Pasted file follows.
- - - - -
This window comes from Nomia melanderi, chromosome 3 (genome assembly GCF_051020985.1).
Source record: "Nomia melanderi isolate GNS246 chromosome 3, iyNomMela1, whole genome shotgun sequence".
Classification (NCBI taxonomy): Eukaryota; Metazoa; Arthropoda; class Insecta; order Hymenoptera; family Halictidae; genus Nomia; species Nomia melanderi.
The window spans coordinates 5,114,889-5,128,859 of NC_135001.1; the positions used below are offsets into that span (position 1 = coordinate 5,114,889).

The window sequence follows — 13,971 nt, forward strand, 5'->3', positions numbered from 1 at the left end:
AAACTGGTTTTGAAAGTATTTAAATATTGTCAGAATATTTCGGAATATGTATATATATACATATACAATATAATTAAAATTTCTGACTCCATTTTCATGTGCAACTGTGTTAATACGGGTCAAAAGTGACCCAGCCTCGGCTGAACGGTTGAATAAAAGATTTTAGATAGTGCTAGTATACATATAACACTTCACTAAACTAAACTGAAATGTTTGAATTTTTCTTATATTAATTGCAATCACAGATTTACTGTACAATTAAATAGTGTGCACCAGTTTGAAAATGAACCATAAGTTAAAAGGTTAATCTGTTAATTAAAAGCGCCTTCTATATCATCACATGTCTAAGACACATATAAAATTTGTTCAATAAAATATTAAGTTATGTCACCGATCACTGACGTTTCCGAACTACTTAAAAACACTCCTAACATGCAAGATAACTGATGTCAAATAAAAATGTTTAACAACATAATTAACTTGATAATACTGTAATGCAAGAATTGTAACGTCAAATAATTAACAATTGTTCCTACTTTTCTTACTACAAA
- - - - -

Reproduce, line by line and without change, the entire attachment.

This window comes from Nomia melanderi, chromosome 3 (genome assembly GCF_051020985.1).
Source record: "Nomia melanderi isolate GNS246 chromosome 3, iyNomMela1, whole genome shotgun sequence".
Classification (NCBI taxonomy): Eukaryota; Metazoa; Arthropoda; class Insecta; order Hymenoptera; family Halictidae; genus Nomia; species Nomia melanderi.
The window spans coordinates 5,114,889-5,128,859 of NC_135001.1; the positions used below are offsets into that span (position 1 = coordinate 5,114,889).

The window sequence follows — 13,971 nt, forward strand, 5'->3', positions numbered from 1 at the left end:
AAACTGGTTTTGAAAGTATTTAAATATTGTCAGAATATTTCGGAATATGTATATATATACATATACAATATAATTAAAATTTCTGACTCCATTTTCATGTGCAACTGTGTTAATACGGGTCAAAAGTGACCCAGCCTCGGCTGAACGGTTGAATAAAAGATTTTAGATAGTGCTAGTATACATATAACACTTCACTAAACTAAACTGAAATGTTTGAATTTTTCTTATATTAATTGCAATCACAGATTTACTGTACAATTAAATAGTGTGCACCAGTTTGAAAATGAACCATAAGTTAAAAGGTTAATCTGTTAATTAAAAGCGCCTTCTATATCATCACATGTCTAAGACACATATAAAATTTGTTCAATAAAATATTAAGTTATGTCACCGATCACTGACGTTTCCGAACTACTTAAAAACACTCCTAACATGCAAGATAACTGATGTCAAATAAAAATGTTTAACAACATAATTAACTTGATAATACTGTAATGCAAGAATTGTAACGTCAAATAATTAACAATTGTTCCTACTTTTCTTACTACAAA